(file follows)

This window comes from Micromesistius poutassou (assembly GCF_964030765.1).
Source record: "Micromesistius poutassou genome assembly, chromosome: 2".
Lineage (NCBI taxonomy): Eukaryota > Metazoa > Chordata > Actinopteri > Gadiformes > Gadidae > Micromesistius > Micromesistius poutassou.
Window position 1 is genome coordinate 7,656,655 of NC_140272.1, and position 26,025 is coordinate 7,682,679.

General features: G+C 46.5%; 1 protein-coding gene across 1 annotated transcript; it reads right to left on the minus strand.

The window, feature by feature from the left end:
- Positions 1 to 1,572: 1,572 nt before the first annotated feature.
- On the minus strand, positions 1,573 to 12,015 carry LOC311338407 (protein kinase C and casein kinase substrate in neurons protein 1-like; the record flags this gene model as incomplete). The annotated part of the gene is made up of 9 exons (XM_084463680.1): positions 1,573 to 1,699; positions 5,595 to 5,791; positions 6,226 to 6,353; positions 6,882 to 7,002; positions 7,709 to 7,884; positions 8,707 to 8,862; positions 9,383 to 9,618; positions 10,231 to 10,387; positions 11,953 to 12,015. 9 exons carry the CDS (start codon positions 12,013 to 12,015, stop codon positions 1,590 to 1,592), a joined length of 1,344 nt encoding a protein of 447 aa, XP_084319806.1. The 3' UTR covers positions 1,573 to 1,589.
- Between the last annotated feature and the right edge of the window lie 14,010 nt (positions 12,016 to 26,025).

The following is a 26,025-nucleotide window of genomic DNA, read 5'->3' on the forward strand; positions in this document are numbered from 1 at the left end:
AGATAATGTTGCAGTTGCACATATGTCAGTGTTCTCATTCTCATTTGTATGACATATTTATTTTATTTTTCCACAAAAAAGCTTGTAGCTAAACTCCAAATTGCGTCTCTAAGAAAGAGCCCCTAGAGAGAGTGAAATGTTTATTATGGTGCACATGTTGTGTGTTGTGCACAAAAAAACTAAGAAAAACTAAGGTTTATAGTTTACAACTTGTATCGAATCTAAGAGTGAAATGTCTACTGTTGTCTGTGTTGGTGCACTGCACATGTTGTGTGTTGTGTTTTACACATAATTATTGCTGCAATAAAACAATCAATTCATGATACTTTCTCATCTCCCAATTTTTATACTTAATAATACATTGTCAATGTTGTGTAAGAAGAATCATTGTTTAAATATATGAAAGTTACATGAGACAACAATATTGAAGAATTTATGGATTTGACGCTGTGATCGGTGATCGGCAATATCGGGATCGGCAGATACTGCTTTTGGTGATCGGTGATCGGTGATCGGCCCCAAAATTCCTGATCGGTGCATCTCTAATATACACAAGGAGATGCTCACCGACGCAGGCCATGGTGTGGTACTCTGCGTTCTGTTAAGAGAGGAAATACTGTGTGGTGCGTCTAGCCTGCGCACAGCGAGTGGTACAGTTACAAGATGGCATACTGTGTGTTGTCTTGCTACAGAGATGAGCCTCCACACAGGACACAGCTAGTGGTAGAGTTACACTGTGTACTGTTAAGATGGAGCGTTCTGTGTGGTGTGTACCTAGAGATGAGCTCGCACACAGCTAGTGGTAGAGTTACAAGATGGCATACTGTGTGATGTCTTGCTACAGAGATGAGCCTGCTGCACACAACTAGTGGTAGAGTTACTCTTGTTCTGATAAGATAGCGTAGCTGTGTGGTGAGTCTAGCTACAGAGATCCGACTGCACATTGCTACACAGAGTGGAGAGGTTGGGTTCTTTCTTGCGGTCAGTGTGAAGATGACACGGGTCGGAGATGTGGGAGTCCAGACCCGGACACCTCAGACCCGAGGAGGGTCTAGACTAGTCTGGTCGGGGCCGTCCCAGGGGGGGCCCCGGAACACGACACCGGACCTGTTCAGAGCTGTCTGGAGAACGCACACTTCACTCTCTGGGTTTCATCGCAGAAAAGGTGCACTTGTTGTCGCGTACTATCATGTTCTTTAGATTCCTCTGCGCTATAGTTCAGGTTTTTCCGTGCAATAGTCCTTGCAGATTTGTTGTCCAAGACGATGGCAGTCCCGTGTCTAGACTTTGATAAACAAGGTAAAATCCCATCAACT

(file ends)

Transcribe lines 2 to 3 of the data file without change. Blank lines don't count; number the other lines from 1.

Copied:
Source record: "Micromesistius poutassou genome assembly, chromosome: 2".
Lineage (NCBI taxonomy): Eukaryota > Metazoa > Chordata > Actinopteri > Gadiformes > Gadidae > Micromesistius > Micromesistius poutassou.